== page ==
Fat-Free Sewers

How to Prevent Fats, Oils, & Grease From Damaging Your Home
Fats, oils, and grease aren’t just bad for your arteries and your waistline; they’re bad for sewers too. Sewer overflows and backups can cause health hazards, damage home interiors, and threaten the environment. An increasingly common cause of overflows is sewer pipes blocked by grease. Grease gets into the sewer from household drains as well as from poorly maintained grease traps in restaurants and other businesses.
Most of us know grease as the byproduct of cooking. Grease is found in such things as:
  • Meat Fats
  • Lard
  • Cooking oil
  • Shortening
  • Butter and Margarine
  • Food scrapes
  • Baking goods
  • Sauces
  • Dairy products
No grease logo
Too often, grease is washed into the plumbing system, usually through the kitchen sink. Grease sticks to the inside of sewer pipes (both on your property and in the street). Over time, the grease can build up and block the entire pipe.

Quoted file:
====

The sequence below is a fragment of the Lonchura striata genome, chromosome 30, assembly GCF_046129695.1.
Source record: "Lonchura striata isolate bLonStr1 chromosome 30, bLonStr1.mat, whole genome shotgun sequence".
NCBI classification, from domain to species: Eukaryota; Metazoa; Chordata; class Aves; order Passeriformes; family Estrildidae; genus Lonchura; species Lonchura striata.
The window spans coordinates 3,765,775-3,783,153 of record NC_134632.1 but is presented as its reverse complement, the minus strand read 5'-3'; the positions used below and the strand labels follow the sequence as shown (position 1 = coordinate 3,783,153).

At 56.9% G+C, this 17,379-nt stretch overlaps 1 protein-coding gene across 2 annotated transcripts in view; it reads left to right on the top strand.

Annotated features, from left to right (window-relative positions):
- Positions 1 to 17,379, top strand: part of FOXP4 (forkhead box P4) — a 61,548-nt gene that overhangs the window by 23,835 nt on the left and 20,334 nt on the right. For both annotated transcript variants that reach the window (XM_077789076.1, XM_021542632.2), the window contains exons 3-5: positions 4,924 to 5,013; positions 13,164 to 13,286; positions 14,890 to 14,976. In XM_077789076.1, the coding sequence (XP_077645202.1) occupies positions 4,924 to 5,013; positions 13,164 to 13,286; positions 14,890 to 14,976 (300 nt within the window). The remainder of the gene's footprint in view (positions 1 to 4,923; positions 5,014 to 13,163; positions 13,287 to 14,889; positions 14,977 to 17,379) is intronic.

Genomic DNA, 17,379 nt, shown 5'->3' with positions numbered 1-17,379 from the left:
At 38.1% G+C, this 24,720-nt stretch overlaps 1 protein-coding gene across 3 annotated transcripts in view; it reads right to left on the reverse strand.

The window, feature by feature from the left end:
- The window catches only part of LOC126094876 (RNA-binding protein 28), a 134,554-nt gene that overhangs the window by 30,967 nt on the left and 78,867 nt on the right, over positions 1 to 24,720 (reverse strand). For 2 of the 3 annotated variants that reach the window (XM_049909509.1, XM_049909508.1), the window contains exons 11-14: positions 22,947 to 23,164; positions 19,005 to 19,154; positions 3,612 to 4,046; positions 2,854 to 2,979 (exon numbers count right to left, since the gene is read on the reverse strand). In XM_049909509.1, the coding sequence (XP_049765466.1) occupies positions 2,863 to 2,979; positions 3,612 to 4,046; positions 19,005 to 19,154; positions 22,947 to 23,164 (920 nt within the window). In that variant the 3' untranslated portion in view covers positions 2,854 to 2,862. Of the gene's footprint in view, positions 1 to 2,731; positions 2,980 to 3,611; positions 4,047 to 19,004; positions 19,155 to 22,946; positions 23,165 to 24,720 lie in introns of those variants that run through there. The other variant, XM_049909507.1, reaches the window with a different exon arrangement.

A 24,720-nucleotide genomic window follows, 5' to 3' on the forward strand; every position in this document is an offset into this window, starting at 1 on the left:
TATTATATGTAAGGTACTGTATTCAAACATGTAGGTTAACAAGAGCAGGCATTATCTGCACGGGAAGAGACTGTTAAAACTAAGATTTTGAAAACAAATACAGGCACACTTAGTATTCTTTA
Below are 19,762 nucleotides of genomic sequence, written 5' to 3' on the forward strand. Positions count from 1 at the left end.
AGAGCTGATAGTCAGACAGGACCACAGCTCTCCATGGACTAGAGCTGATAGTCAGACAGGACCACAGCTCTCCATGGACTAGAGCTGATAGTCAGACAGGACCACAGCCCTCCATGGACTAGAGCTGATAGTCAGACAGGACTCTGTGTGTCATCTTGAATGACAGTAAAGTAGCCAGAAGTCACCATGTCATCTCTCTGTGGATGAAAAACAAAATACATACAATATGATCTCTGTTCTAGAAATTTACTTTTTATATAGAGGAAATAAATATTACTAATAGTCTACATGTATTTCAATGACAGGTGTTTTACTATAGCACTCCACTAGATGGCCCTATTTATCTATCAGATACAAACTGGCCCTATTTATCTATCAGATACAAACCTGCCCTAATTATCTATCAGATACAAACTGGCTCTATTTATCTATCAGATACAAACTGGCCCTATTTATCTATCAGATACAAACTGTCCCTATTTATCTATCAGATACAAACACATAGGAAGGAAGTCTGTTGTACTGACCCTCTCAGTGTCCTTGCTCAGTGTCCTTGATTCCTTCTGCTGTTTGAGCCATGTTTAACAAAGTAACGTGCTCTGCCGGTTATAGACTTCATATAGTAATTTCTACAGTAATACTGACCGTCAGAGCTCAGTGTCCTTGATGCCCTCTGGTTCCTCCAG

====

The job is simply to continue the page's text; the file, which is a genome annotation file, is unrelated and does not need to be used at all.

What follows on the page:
Garbage Disposals & Commercial Additives
Home garbage disposals do not keep grease out of the plumbing system. These units only shred solid materials into smaller pieces and do not prevent grease from going down the drain. Commercial additives, including detergents that claim to dissolve grease may pass grease down the line and cause problems in other areas.

Too often the results can be:
  • Raw sewerage overflowing in your home or your neighbor’s home
  • An expensive and unpleasant cleanup that often must be paid for by the homeowner
  • Raw sewerage overflowing into parks, yards, and streets
  • Potential contact with disease-causing organisms
  • An increase in operating and maintenance costs for the village which causes higher sewer bills for the customer
What can we do to help?
The easiest way to solve the grease problem and help prevent overflows of raw sewage is to keep this material out of the sewer system in the first place. There are several ways to do this. Never pour grease down the sink or toilets. Scrape grease and food scrapes from, trays, plates, pots, pans, utensils, grills and cooking surfaces into a can or the trash for disposal. Do not put grease down garbage disposals. Put baskets/strainers in sink drains to catch food scrapes and other solids, and empty the drain baskets/strainers into the trash for disposal. Speak to your friends and neighbors about the problem of grease in the sewer system and how to keep it out.

Information provided by the Water Environment Federation and the USEPA.